Thoughts on South African and international politics and culture

Tuesday, October 05, 2004

Those aluminium tubes
After struggling in last Thursday's debate, the Bush administration was on the back foot again after reports pronouncing the only solid evidence used by the administration to 'prove' Saddam was developing WMD's, as incorrect.

In the lead up to the Iraq war, Bush's attack dogs, Condolleeza Rice and Dick Cheney, were doing the talk show rounds confirming that Saddam Hussein was building nuclear weapons on the basis of the discovery of a sale of high-strength aluminium tubes to Iraq. Rice stated that the tubes were "only really suited for nuclear weapons programs," and that "we don't want the smoking gun to be a mushroom cloud." Vice President Cheney went even further, saying "he knew 'for sure' and 'in fact' and 'with absolute certainty'" that Hussein was buying the equipment to build a weapon. Cheney claimed: "He [Saddam] has reconstituted his nuclear program". Rice also claimed in July 2003 that "the consensus view" in the intelligence community was that the tubes "were suitable for use in centrifuges to spin material for nuclear weapons."

This assertion has been steadily eroded by the reports from the Senate Intelligence Committee, UN experts and the 9/11 commission, and in a lengthy story in Sunday's NY Times. The NY Times reports that:

"Even though Iraq had a history of using the same tubes to make small rockets, the president and his closest advisers told the American people that the overwhelming consensus of government experts was that these new tubes were to be used to make nuclear bomb fuel.

The tubes-for-bombs theory was the creation of a low-level C.I.A. analyst who got his facts, even the size of the tubes, wrong. It was refuted within 24 hours by the Energy Department, which issued three papers debunking the idea over a four-month period in 2001, and by the International Atomic Energy Agency. A week before Mr. Bush's 2003 State of the Union address, in which he warned of an Iraqi nuclear menace, international experts in Vienna had dismissed the C.I.A.'s theory about the tubes. The day before, the International Atomic Energy Agency said there was no evidence of an Iraqi nuclear program and rejected the tubes' tale entirely."

It also stated that the tubes were the wrong size, "too narrow, too heavy, too long" for a centrifuge. They had a special coating to protect them from the weather, which was "not consistent" with use in a centrifuge, as it could cause bad reactions with uranium. They were ill-suited for bomb making.

The story got a lot of publicity, and to exacerbate matters even further, Donald Rumsfeld was quoted yesterday, after being asked about the links between Hussein and Bin Laden, which was again a construct of support for the war, as saying that "To my knowledge, I have not seen any strong, hard evidence that links the two".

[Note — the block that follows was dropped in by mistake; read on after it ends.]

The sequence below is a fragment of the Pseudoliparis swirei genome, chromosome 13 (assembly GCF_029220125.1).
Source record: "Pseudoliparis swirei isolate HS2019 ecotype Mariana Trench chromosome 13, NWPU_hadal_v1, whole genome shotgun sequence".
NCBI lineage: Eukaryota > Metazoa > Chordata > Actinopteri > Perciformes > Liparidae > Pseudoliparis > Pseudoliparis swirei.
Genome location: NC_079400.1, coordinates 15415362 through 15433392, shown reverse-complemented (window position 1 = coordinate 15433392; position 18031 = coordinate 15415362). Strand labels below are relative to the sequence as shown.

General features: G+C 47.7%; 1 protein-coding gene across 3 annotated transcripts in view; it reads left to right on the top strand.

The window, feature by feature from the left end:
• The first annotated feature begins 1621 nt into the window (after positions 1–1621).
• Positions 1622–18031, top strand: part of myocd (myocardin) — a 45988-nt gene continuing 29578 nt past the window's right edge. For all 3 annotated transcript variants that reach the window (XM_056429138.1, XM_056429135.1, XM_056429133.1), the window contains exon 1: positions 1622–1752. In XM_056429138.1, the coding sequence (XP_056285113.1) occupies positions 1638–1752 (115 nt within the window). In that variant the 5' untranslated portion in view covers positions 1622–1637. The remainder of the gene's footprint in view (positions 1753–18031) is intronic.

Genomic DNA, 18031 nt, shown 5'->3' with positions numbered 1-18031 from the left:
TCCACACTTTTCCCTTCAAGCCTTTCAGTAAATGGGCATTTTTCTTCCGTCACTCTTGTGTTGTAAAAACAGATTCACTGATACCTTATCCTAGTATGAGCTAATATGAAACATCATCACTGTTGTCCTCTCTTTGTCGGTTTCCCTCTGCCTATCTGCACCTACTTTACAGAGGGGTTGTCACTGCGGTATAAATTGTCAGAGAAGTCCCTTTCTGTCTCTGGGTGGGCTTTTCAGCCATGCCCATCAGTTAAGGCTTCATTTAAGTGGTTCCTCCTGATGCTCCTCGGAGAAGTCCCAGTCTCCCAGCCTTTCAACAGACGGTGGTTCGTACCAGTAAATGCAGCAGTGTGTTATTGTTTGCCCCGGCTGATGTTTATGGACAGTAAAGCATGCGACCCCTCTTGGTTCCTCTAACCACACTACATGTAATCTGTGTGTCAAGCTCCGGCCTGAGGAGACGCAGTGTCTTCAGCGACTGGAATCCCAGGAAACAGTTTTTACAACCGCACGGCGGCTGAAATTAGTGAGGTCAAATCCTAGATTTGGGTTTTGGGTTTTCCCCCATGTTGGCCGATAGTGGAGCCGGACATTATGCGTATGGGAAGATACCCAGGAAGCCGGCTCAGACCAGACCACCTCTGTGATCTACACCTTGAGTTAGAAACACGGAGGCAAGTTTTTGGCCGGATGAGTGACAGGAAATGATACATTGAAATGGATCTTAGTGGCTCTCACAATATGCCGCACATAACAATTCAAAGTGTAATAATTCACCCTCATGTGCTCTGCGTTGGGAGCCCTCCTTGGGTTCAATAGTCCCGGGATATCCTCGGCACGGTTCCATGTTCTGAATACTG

In response to the latest reporting on the aluminium tubes, Rice hit the talk shows on Sunday evening. Appearing on ABC News This Week, she turned on her previously rock-solid assertions admitted she in fact knew at the time that intelligence analysts were locked in intense debate over the issue. "I knew that there was a dispute. I actually didn't really know the nature of the dispute."

Bush also came out firing yesterday, denouncing Kerry's policies as "dangerous for world peace". Once again, this illustrates the Bush team's skills in controlling the news cycle, as most papers carried this sensationalist claim by Bush as their leader story, with secondary reporting on the tubes thus limiting the damage done through publicity. As I've discussed before, the Bush team is incredibly adept at forcing the Kerry campaign to respond to his press claims, thus forcing his choice of campaign issues to the fore. It is a communication strategy that has proved to be highly successful in the run-up to the elections.

The tubes were one of the final vestiges of support that the Bush administration has been clinging to in its stubborn justification for its war on Iraq, and there can be very few sane minds that refute that it was a hawkish action of political, rather than global security, significance. Saddam Hussein was a repressive, brutal tyrant, and the world is a better place for having him gone, but the political timing of this unilateral war, as well as the acute impact that the war has had on international relations, and particularly on Muslim extremism, was not worth the cost.

This is just one of a myriad of sub-themes that is at play in this election, and I have no doubt that the Republican army will be able to drown it out under a plethora of attacks on Kerry. The Democrats have been consistently exposed as being weak in taking advantage of these news cycles, and I suggest that this case will be no different. If you polled US voters this week regarding their thoughts on the justification of the Iraq war and compared it to polls conducted last week, I would venture to say they would remain largely unchanged...